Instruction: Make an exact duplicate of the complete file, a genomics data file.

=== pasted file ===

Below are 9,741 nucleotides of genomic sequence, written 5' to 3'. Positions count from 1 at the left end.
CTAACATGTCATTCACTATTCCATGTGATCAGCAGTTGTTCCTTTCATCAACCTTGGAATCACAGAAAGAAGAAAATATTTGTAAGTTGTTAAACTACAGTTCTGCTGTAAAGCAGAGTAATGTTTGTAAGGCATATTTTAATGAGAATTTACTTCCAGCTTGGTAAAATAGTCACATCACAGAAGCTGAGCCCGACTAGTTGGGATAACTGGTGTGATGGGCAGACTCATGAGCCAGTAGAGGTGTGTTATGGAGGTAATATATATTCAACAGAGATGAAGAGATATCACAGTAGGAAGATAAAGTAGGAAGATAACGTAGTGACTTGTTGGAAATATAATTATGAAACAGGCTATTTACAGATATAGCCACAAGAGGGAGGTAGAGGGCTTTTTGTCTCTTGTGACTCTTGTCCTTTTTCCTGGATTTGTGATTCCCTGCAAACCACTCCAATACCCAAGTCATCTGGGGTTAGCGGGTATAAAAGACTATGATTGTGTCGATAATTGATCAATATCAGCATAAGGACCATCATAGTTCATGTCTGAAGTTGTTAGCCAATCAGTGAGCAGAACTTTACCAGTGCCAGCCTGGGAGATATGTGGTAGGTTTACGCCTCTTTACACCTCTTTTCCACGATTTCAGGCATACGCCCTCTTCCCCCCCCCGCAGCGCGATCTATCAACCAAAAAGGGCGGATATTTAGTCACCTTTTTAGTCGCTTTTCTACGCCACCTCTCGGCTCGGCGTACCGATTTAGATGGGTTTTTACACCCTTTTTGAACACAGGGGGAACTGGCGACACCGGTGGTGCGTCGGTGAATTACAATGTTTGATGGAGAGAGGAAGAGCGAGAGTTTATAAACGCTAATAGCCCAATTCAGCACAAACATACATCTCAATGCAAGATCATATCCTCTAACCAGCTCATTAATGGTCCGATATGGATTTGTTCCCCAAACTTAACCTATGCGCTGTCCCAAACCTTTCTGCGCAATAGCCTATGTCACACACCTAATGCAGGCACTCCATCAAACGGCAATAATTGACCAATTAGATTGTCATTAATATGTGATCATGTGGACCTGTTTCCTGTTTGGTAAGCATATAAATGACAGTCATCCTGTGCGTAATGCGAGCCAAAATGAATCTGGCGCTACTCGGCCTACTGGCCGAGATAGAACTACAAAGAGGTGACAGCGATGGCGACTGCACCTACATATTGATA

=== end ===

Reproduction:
Below are 9,741 nucleotides of genomic sequence, written 5' to 3'. Positions count from 1 at the left end.
CTAACATGTCATTCACTATTCCATGTGATCAGCAGTTGTTCCTTTCATCAACCTTGGAATCACAGAAAGAAGAAAATATTTGTAAGTTGTTAAACTACAGTTCTGCTGTAAAGCAGAGTAATGTTTGTAAGGCATATTTTAATGAGAATTTACTTCCAGCTTGGTAAAATAGTCACATCACAGAAGCTGAGCCCGACTAGTTGGGATAACTGGTGTGATGGGCAGACTCATGAGCCAGTAGAGGTGTGTTATGGAGGTAATATATATTCAACAGAGATGAAGAGATATCACAGTAGGAAGATAAAGTAGGAAGATAACGTAGTGACTTGTTGGAAATATAATTATGAAACAGGCTATTTACAGATATAGCCACAAGAGGGAGGTAGAGGGCTTTTTGTCTCTTGTGACTCTTGTCCTTTTTCCTGGATTTGTGATTCCCTGCAAACCACTCCAATACCCAAGTCATCTGGGGTTAGCGGGTATAAAAGACTATGATTGTGTCGATAATTGATCAATATCAGCATAAGGACCATCATAGTTCATGTCTGAAGTTGTTAGCCAATCAGTGAGCAGAACTTTACCAGTGCCAGCCTGGGAGATATGTGGTAGGTTTACGCCTCTTTACACCTCTTTTCCACGATTTCAGGCATACGCCCTCTTCCCCCCCCCGCAGCGCGATCTATCAACCAAAAAGGGCGGATATTTAGTCACCTTTTTAGTCGCTTTTCTACGCCACCTCTCGGCTCGGCGTACCGATTTAGATGGGTTTTTACACCCTTTTTGAACACAGGGGGAACTGGCGACACCGGTGGTGCGTCGGTGAATTACAATGTTTGATGGAGAGAGGAAGAGCGAGAGTTTATAAACGCTAATAGCCCAATTCAGCACAAACATACATCTCAATGCAAGATCATATCCTCTAACCAGCTCATTAATGGTCCGATATGGATTTGTTCCCCAAACTTAACCTATGCGCTGTCCCAAACCTTTCTGCGCAATAGCCTATGTCACACACCTAATGCAGGCACTCCATCAAACGGCAATAATTGACCAATTAGATTGTCATTAATATGTGATCATGTGGACCTGTTTCCTGTTTGGTAAGCATATAAATGACAGTCATCCTGTGCGTAATGCGAGCCAAAATGAATCTGGCGCTACTCGGCCTACTGGCCGAGATAGAACTACAAAGAGGTGACAGCGATGGCGACTGCACCTACATATTGATA